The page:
OTC and Herbal Medications
Card Set Information
OTC and Herbal Medications
Flashcards over OTC and Herbal Medications
To be classified as an Over The Counter medication:
1. Safe (benefits outweigh the risks)
2. Low potential for misuse or abuse
3. Can be labeled
4. Pt. must be able to self diagnose the condition for which the drug is being taken
5. Must be for a condition the patient can manage without supervision by licensed health professional
Tylenol is metabolized in the _______.
The maximum daily dose of Tylenol is:
The Mechanism of Action for Aspirin is:
COX1 and COX2 inhibition
(bonus: COX stands for cyclooxygenase)
What four pathways does aspirin work?
What are some Adverse Reactions of Aspirin?
GI irritation, bleeding problems (irreversible inhibition of platelet aggregation)
True or False: When taking aspirin, take with food to decrease the risk of GI irritation.
What are some contraindications for taking aspirin?
Hemophilia, Peptic Ulcer Disease, Vit. K deficiency, and if you're a kid!
ASA use not safe in children.
What pregnancy categories is aspirin?
: cat. C
: Cat. D
What is an example of a trade name for aspirin?
What is Acetaminophens trade name?
What is acetaminophen's mechanism of action?
central inhibition of
Does tylenol have anti-inflammatory activity?
What condition should you use caution when prescribing tylenol?
What pregnancy category is tylenol?
What is a trade name for Naproxen?
What are trade names for Ibuprofen?
Motrin and Advil
What classification of drug are Ibuprofen and Naproxen?
What does NSAID stand for?
What is the mechanism of action for NSAIDs?
COX1 and COX2 inhibitors
What is the mechanism of action for Ibuprofen?
COX1 and COX2 inhibitors
What is the mechanism of action for Naproxen?
COX1 and COX2 inhibitors
What four pathways do NSAIDs use to work?
What adverse reactions do NSAID's have?
Bleeding problems (irreversible* inhibition of platelet aggregation)
(* Emailed Tasmina about this... NSAIDS and ASA have everything the same except this reversible/irreversible discrepancy- I'll keep you updated on her response)
What pregnancy category are NSAIDs?
: Category C
: Category D
Pediatric Dosing of Ibuprofen
0-12 years old:
5-10 mg/kg/dose every 6-8 hours
Pediatric Dosing of Acetaminophen
0-12 years old:
10-15 mg/kg/dose every 4-6 hours
True or False: Patient can be on Ibuprofen and Acetaminophen concurrently.
Due to the different mechanisms of action, patients may get the most symptom relief by switching between the two meds.
True or False: Patient can take Ibuprofen and Naproxen concurrently.
These drugs have the same mechanisms of action- if given concurrently the risk of adverse reaction is increased.
Antihistamines compete with _________.
Histamines are the primary mediator for:
Sneezing and itching
_______ are the first line agents for prophylaxis and treatment of allergic symptoms.
irritation or inflammation of the mucosal lining of the nose
What are two examples of first generation antihistamines?
What is a trade name of a first generation antihistamine?
True or False: First generation antihistamine drugs cross the blood brain barrier.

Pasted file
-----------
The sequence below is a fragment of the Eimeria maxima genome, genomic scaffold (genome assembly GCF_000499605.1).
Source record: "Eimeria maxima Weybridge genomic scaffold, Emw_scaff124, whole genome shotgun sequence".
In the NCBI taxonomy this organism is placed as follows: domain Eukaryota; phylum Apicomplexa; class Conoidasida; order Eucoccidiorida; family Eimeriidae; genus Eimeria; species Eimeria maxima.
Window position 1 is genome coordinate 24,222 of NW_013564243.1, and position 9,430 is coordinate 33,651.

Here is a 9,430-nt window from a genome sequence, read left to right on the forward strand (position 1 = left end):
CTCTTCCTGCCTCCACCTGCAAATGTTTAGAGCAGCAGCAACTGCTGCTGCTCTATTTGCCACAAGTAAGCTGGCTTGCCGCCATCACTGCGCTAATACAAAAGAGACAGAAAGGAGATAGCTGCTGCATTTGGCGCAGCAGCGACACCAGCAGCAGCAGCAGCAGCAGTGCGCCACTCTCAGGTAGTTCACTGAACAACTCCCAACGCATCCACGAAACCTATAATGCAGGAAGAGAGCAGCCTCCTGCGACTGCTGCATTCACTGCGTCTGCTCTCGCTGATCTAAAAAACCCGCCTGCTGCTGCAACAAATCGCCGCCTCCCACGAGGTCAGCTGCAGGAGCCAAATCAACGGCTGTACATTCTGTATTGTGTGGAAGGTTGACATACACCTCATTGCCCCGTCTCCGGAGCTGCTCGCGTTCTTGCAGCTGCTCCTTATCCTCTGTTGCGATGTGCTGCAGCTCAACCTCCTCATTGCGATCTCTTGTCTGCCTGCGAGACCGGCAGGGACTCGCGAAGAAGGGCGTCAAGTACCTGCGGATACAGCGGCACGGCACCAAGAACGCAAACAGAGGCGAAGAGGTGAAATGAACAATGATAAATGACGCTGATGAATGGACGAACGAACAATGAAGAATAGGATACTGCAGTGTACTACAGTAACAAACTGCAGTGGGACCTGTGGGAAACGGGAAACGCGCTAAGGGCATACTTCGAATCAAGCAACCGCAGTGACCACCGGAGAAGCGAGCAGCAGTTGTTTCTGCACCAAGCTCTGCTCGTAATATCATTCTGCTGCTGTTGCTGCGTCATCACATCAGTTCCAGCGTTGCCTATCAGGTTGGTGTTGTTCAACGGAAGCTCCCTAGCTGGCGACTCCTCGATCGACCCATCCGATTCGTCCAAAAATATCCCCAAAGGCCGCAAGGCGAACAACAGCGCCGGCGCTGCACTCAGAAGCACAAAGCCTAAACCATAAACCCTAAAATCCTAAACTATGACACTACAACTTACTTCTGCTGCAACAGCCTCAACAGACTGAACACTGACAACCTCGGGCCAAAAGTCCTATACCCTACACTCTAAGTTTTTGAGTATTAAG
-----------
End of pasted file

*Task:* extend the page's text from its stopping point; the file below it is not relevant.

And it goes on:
More lipophilic than second generation which allows it to cross the blood brain barrier
True or False: First generation antihistamines are MORE lipophilic than second-generation antihistamines.
Why they can cross the blood brain barrier and cause drowsiness.
Common adverse effect of First generation antihistamine:
Name three drug names of second generation antihistamines.
What is the trade name for Loratadine?
What is the trade name for Cetirizine?
What is the trade name for Fexofenadine?
True or False: Second generation antihistamines are less likely to cross the blood brain barrier.
Because they're less lipophilic than first generation antihistamines.
Pregnancy category of Fexofenadine.
Pregnancy Category of:
Chlorpheiramine, Diphenhydramine, Loratadine, Cetirizine
(Benadryl, Claritin, Zyrtec)
How often are second line antihistamines dosed?
Typically once a day!
What are two routes of decongestant administration?
oral & nasal
What are two ORAL decongestant medications?
phenylephrine and psuedoephedrine
What are two NASAL decongestant medications?
phenylephrine and oxymetazoline
What is an important consideration/teaching point for nasally administered decongestants?
Cannot be taken more than 5 days! otherwise: rebound congestion
What is the mechanism of action for decongestants?
-reduces nasal congestion
What are some adverse effects of decongestants?
Rapid heart rate, high blood pressure, insomnia
What patient populations would you use caution with when recommending decongestants? Why?
BPH- constriction of the urinary sphincter
Glaucoma- increases intraocular pressure
The only nasal decongestant approved for use in kids mentioned in our lecture:
Afrin Children's Pump Mist
For kids 6-12 years old.
Pediatric Phenylephrine dosing:
For 6-12 years old:
5 mg every 4 hours
Pediatric psuedoephedrine dosing:
For 6-12 year old:
30 mg every 4-6 hours
Per FDA guidelines, it is not recommended to give decongestants to children under ______.
5 years old!
Combat Methamphetamine Epidemic Act of ______.
Combat Methamphetamine Epidemic Act restricts sales of:
cough and cold medications that contain methamphetamine precursors:
According to the Combat Methamphetamine Epidemic Act: Psuedoephedrine sales are limited to:
______ per day
______ per month
3.6 g per day
9 g per month
*if you go above this, you will be refused
Pt's will be required to show ______ to acquire decongestants with methamphetamine precursors.
Government issued ID
What two types of cough medicines were described in our lecture?
1. Systemic Antitussives
2. Chest congestion
What medication (drug name) is a systemic antitussive?
What is the trade name for dextromethorphan?
*extended release- dosed every 12 hours
What is the mechanism of action for dextromethorphan?
-centrally acting to decrease cough threshold
-Decreases the incidence of coughing
What is a (rare) adverse effect of systemic antitussives?
What pregnancy category are systemic antitussives?
What medication (drug name) is a drug used for chest congestion?
What is the trade name for Guafenesin?
What is the mechanism of action of Guafenesin?
Mechanism unknown, just know it loosens and thins secretions
What pregnancy category is guafenesin?
Name the two OTC sleep aids described in class. (drug names)
What is the trade name for diphenhydramine? (hint: the one sold with the SLEEP AIDS)
What is the trade name for doxylamine?
What is the mechanism of action of the sleep aids diphendyramine and doxylamine?
Act like antihistamines
Adverse Effects of OTC sleep aids
Drowsiness & Anticholinergic effects (dry mouth, constipation, blurred vision, tinnitus)